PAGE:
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Wednesday, February 17, 2021

Kaspersky prediction for 2021 involves privacy issues such as data hoarding, government crackdown, and behavioral analytics

02/06/2021 09:35:20 PM

As the year 2021 gets underway, a lot of predictions have been laid in place. What statements will resound”? What will be the 'in' thing? What is the trend gonna be? Of course, this affects everything that runs the present-day virtual world we have.

The past year highlighted how critically important having a connected infrastructure and digital services have become for the daily functioning of society. There was a massive shift in perception and our attitudes toward privacy took place.

That said, Kaspersky – through its experts in privacy – shared five items that may either lead or evolve later in the year. Its researchers, in fact, have noted that the researchers, the big stand-off between various stakeholders in the conversation around privacy and data collection is a result of the following tendencies, as cited in its press release:
  1. Consumer privacy is going to be a value proposition and will, in most cases, cost money. Increased data gathering during the pandemic, and growing political turmoil that crossed into digital platforms, have combined to yield rapid growth in public awareness of unfettered data collection. As more users look to preserve their privacy, organizations are responding by offering privacy-focused products – the number and diversity of which is set to grow.
  2. Smart health device vendors are going to collect increasingly diverse data – and use it in far more diverse ways. The data gathered by fitness trackers, blood pressure monitors, and other devices provide insights so valuable that they have already been used in court cases, not to mention by marketers and insurers who also find it extremely useful. And with health being a public concern, the demand for such data will only grow. 
  3. Governments are going to grow increasingly jealous of big-tech data hoarding – and more active in its regulations. Having access to user data opens up a huge range of opportunities – think, fighting child abuse or making city traffic more efficient. Also, think about silencing dissent. Yet, with most private organizations refusing to share this data, governments will undoubtedly respond with more regulations that hinder online privacy, with the most heated debates around privacy-preserving technologies such as end-to-end encryption, DNS-over-HTTPS, and cryptocurrencies.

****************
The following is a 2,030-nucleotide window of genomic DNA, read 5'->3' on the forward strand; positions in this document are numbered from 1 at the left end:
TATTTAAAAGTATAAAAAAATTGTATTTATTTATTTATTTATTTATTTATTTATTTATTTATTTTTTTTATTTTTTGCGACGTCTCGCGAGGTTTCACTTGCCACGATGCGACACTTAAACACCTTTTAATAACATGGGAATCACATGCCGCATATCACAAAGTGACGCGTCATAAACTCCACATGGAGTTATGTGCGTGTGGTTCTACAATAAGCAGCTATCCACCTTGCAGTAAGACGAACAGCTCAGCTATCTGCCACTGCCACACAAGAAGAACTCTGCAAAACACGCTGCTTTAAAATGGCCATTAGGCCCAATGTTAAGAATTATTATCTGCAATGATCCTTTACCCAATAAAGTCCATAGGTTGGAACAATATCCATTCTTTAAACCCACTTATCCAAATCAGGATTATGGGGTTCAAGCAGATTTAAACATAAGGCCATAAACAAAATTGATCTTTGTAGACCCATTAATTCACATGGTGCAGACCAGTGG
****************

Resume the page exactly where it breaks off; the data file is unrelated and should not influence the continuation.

4. Data companies are going to find ever more creative, and sometimes more intrusive, sources of data to fuel the behavioral analytics machine. Data-driven behavioral analytics is a dangerous game to play. Errors can be damaging to people, while the actual quality of these systems is often a trade secret. Yet, that will not stop organizations working in this field from finding more creative ways to profile users based on what they like and do – and thereby influence their lives.
  5. Multi-party computations, differential privacy, and federated learning are going to become more widely adopted – as well as edge computing. As companies become more conscious about what data they actually need, and consumers push back against unchecked data collection, more advanced privacy tools are emerging and becoming more widely adopted, while big-tech organizations move to guarantee users’ new and strict privacy standards. More advanced hardware will emerge, enabling developers to create tools that are capable of advanced data processing, thereby decreasing the amount of data shared by users with organizations. 
“Last year, many users realized for the very first time how much information they share and what they get in return. With heightened awareness comes better understanding of the right to privacy and how to exercise it. As a result, privacy has become a hot-button issue at the intersection of governmental, corporate and personal interests, which gave rise to many different and even conflicting trends in how data is gathered and privacy preserved – or, on the contrary, violated. I hope that this year and in the years to come we will be able to find a balance between the use of data by governments and businesses, and respecting the right to privacy,” said Vladislav Tushkanov, privacy expert at Kaspersky. 
 “On a final note, I’d like to assert that while as consumers we don’t have full control over our data, there is a lot we can do to reclaim some of our privacy and control of our personal data,” added Tushkanov.
A more-detailed report regarding this forecast can be seen thru Meanwhile, other articles that are part of Kaspersky Security Bulletin (KSB) are available through this link.

Author: slickmaster | © 2021 The SlickMaster's Files

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